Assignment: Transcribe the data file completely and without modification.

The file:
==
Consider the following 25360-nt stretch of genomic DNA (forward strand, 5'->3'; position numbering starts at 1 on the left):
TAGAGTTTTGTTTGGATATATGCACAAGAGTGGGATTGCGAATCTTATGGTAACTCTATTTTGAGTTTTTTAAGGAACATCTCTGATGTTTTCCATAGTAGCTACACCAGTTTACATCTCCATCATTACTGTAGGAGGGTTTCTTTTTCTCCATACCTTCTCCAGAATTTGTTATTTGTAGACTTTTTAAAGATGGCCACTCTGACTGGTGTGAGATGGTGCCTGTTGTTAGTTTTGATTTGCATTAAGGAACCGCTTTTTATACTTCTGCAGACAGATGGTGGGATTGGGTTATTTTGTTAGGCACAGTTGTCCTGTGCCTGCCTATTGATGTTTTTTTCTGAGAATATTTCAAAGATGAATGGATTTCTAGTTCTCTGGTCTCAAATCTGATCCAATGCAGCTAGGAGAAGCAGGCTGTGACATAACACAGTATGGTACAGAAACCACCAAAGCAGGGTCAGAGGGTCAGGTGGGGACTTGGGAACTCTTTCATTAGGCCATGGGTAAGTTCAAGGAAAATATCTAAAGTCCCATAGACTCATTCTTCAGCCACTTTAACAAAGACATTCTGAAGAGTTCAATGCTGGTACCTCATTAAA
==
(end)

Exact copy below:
Consider the following 25360-nt stretch of genomic DNA (forward strand, 5'->3'; position numbering starts at 1 on the left):
TAGAGTTTTGTTTGGATATATGCACAAGAGTGGGATTGCGAATCTTATGGTAACTCTATTTTGAGTTTTTTAAGGAACATCTCTGATGTTTTCCATAGTAGCTACACCAGTTTACATCTCCATCATTACTGTAGGAGGGTTTCTTTTTCTCCATACCTTCTCCAGAATTTGTTATTTGTAGACTTTTTAAAGATGGCCACTCTGACTGGTGTGAGATGGTGCCTGTTGTTAGTTTTGATTTGCATTAAGGAACCGCTTTTTATACTTCTGCAGACAGATGGTGGGATTGGGTTATTTTGTTAGGCACAGTTGTCCTGTGCCTGCCTATTGATGTTTTTTTCTGAGAATATTTCAAAGATGAATGGATTTCTAGTTCTCTGGTCTCAAATCTGATCCAATGCAGCTAGGAGAAGCAGGCTGTGACATAACACAGTATGGTACAGAAACCACCAAAGCAGGGTCAGAGGGTCAGGTGGGGACTTGGGAACTCTTTCATTAGGCCATGGGTAAGTTCAAGGAAAATATCTAAAGTCCCATAGACTCATTCTTCAGCCACTTTAACAAAGACATTCTGAAGAGTTCAATGCTGGTACCTCATTAAA